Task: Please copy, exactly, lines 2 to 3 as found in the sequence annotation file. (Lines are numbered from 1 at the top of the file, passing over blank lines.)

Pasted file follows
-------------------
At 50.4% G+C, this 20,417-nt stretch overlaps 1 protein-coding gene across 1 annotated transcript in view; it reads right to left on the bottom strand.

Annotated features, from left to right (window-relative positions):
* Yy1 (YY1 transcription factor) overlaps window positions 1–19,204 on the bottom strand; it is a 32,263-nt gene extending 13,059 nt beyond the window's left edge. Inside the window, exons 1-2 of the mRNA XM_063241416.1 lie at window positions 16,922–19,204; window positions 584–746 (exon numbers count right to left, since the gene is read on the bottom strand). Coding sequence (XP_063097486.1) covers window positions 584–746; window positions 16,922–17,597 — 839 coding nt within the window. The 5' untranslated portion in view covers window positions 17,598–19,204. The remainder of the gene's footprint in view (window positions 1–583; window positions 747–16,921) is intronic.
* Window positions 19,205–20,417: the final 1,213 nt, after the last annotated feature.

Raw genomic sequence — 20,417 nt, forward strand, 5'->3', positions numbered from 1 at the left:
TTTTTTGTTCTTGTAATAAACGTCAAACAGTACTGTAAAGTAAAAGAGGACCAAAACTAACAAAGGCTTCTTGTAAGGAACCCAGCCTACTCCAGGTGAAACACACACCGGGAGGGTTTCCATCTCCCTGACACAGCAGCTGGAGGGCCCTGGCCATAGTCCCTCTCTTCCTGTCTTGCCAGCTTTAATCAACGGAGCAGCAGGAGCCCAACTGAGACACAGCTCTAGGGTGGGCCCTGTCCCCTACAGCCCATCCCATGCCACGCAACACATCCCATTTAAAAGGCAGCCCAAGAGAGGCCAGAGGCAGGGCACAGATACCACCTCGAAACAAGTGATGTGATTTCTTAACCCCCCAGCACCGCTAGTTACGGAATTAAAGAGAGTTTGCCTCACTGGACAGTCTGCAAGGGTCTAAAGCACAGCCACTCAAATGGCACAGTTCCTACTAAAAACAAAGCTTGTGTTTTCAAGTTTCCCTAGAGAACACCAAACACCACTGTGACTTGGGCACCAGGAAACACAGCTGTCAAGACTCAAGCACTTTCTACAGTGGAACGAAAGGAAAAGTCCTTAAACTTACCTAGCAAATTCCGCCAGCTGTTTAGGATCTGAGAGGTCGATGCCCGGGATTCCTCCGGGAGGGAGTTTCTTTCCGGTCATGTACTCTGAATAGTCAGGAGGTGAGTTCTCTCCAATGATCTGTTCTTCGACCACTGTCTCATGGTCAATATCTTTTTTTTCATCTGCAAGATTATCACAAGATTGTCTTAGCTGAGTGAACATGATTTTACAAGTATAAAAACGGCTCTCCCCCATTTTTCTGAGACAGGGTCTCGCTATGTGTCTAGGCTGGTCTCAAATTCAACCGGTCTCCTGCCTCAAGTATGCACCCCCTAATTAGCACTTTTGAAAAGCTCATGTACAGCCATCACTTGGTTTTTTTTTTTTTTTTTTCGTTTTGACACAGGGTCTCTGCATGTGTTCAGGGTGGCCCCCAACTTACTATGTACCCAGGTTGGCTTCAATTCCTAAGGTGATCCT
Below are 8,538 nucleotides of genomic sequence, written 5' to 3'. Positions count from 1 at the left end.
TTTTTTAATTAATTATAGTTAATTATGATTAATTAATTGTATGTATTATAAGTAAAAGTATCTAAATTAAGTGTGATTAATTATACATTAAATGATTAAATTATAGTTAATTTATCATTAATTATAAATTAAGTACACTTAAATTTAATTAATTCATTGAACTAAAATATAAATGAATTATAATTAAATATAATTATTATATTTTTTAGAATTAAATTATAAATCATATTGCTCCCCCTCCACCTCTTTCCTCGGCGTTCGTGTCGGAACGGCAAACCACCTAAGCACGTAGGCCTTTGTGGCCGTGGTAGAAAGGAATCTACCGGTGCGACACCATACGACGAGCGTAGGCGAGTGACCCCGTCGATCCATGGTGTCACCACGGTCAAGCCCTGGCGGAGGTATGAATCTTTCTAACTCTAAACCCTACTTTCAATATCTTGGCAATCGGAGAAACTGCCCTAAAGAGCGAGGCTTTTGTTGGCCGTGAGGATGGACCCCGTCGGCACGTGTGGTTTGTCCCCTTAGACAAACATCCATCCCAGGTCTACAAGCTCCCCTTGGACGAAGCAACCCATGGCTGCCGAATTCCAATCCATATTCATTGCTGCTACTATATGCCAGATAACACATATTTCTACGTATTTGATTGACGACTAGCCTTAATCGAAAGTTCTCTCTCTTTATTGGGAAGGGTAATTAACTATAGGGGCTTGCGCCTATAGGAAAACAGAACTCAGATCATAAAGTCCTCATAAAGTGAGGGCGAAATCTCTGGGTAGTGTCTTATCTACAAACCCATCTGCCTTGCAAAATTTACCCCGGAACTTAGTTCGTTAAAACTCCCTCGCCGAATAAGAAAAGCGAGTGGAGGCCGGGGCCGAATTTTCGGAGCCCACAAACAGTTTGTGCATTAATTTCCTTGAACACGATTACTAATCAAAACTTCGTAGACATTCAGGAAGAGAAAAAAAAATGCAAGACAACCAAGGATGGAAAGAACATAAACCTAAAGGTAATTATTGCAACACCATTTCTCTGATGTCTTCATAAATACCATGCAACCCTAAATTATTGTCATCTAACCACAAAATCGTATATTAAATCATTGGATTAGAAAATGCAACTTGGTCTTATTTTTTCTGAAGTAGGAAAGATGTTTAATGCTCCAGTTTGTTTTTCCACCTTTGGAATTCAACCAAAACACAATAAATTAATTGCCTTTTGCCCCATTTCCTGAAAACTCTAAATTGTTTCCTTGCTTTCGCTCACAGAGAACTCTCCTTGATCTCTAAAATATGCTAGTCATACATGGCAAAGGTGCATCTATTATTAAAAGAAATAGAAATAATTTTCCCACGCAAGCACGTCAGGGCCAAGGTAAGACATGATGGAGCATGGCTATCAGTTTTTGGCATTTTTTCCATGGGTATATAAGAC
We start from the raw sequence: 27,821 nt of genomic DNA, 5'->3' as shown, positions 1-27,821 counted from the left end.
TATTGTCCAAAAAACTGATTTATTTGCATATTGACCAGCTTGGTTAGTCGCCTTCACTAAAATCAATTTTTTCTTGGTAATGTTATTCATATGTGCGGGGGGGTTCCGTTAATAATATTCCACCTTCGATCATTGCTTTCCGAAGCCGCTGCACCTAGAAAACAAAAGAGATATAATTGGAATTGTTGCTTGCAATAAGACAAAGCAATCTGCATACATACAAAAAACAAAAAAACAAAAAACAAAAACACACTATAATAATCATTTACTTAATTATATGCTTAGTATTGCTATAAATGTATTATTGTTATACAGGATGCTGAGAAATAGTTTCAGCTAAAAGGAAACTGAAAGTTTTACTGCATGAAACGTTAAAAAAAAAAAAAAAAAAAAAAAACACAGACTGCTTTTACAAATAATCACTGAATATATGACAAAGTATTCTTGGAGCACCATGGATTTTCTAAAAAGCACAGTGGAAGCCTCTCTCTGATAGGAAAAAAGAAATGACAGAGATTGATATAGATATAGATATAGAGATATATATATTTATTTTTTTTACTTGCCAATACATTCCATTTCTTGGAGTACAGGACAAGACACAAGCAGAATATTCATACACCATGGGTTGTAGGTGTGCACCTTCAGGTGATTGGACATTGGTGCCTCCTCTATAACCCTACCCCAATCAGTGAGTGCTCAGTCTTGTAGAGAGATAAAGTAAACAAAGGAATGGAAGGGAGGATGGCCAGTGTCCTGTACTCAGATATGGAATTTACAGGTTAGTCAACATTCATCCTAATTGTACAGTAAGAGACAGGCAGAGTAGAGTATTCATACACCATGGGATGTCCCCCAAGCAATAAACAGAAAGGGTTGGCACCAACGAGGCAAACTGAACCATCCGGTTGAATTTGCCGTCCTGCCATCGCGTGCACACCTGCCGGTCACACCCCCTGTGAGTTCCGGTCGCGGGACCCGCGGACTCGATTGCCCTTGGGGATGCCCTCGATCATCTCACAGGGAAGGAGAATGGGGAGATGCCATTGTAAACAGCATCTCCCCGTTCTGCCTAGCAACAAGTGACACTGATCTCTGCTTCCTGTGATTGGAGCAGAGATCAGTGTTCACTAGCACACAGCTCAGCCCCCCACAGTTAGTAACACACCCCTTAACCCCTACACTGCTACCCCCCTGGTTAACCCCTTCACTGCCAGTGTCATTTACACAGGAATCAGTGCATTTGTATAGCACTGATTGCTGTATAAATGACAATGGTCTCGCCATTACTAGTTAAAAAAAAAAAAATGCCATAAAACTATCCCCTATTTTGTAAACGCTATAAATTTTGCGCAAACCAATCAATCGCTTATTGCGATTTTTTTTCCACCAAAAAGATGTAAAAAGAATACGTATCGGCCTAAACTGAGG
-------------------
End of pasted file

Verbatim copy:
Annotated features, from left to right (window-relative positions):
* Yy1 (YY1 transcription factor) overlaps window positions 1–19,204 on the bottom strand; it is a 32,263-nt gene extending 13,059 nt beyond the window's left edge. Inside the window, exons 1-2 of the mRNA XM_063241416.1 lie at window positions 16,922–19,204; window positions 584–746 (exon numbers count right to left, since the gene is read on the bottom strand). Coding sequence (XP_063097486.1) covers window positions 584–746; window positions 16,922–17,597 — 839 coding nt within the window. The 5' untranslated portion in view covers window positions 17,598–19,204. The remainder of the gene's footprint in view (window positions 1–583; window positions 747–16,921) is intronic.